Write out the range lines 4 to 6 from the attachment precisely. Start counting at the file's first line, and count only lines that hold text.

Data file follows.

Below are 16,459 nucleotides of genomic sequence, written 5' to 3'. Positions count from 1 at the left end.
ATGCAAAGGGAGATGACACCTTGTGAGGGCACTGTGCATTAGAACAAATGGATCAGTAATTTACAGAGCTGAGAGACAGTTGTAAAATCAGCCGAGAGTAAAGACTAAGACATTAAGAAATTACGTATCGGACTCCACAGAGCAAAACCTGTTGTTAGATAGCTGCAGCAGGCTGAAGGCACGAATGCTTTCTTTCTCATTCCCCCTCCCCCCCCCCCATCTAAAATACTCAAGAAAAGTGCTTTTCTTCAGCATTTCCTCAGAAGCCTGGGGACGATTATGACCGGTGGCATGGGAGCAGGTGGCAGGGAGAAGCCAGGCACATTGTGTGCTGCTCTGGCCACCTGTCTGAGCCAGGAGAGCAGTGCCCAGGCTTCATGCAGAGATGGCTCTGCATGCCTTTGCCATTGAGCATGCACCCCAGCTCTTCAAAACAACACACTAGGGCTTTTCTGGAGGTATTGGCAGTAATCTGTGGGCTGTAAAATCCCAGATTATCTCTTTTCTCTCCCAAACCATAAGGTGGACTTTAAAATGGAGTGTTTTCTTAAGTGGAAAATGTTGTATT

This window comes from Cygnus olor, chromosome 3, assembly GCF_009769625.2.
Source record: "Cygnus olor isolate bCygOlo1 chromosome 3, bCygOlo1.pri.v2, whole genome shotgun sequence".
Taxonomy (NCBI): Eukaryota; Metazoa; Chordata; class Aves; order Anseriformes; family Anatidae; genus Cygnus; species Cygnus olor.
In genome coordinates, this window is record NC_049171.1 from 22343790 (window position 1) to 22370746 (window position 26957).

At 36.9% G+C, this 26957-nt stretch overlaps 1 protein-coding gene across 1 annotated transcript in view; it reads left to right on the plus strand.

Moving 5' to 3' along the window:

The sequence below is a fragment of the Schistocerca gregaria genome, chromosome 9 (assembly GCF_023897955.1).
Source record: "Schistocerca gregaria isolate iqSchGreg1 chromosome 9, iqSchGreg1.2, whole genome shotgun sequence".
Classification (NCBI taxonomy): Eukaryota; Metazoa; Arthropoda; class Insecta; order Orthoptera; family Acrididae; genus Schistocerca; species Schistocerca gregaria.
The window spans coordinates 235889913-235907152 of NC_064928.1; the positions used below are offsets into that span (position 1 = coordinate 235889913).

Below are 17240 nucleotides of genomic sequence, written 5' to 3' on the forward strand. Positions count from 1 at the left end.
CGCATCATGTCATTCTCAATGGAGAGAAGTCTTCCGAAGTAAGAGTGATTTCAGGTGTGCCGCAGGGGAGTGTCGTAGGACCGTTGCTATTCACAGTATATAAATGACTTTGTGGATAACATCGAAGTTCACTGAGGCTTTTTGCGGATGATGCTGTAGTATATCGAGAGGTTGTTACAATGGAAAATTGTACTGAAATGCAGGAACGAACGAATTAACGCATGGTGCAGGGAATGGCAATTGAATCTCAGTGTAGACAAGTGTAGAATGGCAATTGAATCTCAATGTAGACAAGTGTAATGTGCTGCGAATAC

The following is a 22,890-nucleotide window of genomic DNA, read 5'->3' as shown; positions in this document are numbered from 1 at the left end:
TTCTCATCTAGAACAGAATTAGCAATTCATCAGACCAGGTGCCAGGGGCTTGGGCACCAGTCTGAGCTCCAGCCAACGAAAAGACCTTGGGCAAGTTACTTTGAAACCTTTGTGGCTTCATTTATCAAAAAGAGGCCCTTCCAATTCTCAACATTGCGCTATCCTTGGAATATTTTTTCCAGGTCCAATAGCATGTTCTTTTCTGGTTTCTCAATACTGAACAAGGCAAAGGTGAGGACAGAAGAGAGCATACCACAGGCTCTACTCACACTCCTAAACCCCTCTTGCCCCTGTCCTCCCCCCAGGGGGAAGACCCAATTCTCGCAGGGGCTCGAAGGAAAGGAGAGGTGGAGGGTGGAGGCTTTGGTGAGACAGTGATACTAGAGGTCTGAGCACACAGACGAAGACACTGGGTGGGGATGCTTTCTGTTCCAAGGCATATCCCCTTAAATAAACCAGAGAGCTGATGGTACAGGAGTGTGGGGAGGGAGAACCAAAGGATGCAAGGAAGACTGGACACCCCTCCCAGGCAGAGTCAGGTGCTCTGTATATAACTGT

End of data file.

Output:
Source record: "Cygnus olor isolate bCygOlo1 chromosome 3, bCygOlo1.pri.v2, whole genome shotgun sequence".
Taxonomy (NCBI): Eukaryota; Metazoa; Chordata; class Aves; order Anseriformes; family Anatidae; genus Cygnus; species Cygnus olor.
In genome coordinates, this window is record NC_049171.1 from 22343790 (window position 1) to 22370746 (window position 26957).